Despite all efforts with electronic noses and tongues and other analytical apparatus, only humans are able to conduct an authentic and holistic assessment of enjoyment value on the basis of a sensory test. Accordingly the gathering, description and assessment of a sensory profile should be carried out by suitable test persons. In order to ensure the most neutral possible and at the same time proper findings and analysis, DLG uses the services of acknowledged experts. Such experts must not only be experienced specialists familiar with the theory and practice of sensory testing (= sensory assessors), but should also be distinguished by product-related expertise (= technical experts). Such skills are defined as profound knowledge about the production, properties and marketability of the tested products. As a DIN standard formulates, this should result in a representative and up-to-date internalized standard – largely acquired through professional experience, tuition and further training – regarding the prevailing opinion about the sensory quality of the foods to be tested. As a result of this “inner standard”, experts are able to make an objective comparison between standards of quality and their realization. The fact that the examination of foods for edibility by government inspection laboratories derives from the same principle, namely assessment based on a professionally grounded “inner standard”, confirms the scientific respectability of the DLG method.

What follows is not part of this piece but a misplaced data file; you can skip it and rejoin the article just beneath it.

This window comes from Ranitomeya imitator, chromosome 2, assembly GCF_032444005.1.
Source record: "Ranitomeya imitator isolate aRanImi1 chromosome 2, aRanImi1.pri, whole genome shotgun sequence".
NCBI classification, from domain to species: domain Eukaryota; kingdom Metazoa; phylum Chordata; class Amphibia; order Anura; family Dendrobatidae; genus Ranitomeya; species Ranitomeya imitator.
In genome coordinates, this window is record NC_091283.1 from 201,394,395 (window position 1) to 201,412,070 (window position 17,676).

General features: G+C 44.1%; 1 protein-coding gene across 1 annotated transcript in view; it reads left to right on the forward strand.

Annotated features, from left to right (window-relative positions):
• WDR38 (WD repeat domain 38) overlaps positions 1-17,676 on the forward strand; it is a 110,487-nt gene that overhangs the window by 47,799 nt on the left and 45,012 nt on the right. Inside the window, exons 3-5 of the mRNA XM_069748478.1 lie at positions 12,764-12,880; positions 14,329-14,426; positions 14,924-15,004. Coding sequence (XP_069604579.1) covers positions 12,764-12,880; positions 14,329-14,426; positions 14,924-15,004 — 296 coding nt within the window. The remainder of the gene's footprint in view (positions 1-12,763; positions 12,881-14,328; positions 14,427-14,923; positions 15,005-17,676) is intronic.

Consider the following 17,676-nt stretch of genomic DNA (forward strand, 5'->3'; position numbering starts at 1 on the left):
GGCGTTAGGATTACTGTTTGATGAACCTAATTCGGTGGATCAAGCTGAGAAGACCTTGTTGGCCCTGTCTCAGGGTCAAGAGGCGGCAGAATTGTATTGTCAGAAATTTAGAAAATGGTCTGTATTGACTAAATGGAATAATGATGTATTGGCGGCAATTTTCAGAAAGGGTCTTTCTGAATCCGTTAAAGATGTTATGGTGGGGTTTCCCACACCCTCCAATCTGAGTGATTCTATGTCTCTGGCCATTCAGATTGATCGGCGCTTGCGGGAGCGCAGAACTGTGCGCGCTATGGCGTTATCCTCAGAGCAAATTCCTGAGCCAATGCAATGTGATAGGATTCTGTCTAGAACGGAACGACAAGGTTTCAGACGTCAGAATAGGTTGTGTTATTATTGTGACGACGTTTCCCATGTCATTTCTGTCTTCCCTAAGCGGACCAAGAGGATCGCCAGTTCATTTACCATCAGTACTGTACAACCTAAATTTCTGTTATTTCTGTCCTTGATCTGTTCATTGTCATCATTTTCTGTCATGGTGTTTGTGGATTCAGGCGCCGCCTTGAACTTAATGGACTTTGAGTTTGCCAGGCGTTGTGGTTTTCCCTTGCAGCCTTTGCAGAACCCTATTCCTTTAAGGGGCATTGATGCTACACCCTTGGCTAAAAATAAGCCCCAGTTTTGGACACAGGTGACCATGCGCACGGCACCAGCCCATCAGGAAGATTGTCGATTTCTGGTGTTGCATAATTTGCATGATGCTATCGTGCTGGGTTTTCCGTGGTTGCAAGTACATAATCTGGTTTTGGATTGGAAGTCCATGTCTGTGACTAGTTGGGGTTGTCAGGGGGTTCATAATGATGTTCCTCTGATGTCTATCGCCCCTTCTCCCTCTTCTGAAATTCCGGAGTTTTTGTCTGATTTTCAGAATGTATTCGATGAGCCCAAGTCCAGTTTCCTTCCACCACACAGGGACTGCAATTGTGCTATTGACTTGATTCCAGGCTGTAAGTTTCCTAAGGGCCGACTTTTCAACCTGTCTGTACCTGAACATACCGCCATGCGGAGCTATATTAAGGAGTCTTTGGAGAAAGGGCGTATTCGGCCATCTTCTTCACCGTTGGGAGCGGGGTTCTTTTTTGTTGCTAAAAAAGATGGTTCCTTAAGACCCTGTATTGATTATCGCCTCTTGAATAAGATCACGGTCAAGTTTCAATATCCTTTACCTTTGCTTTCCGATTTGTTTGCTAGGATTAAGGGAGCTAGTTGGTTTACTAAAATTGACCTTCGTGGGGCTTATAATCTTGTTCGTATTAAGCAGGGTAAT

Does it not run contrary to human, emotion-guided nature to demand absolute neutrality from an expert in the assessment of enjoyment value? The answer is “no”, for the ability to be objective results from the essential feature of our intelligence that enables us to inhibit personal impulses and adopt the perspective of others (known as the theory of mind). And nothing less than an application of human intelligence, namely culinary intelligence, is required for sensory expert opinions. Alongside the perception and consideration of usual consumption habits, neutrality also demands the willingness to leave oneself behind and where necessary to relativism one’s own opinion or even correct one’s personal “inner standard”.
Promoting the diversity of foods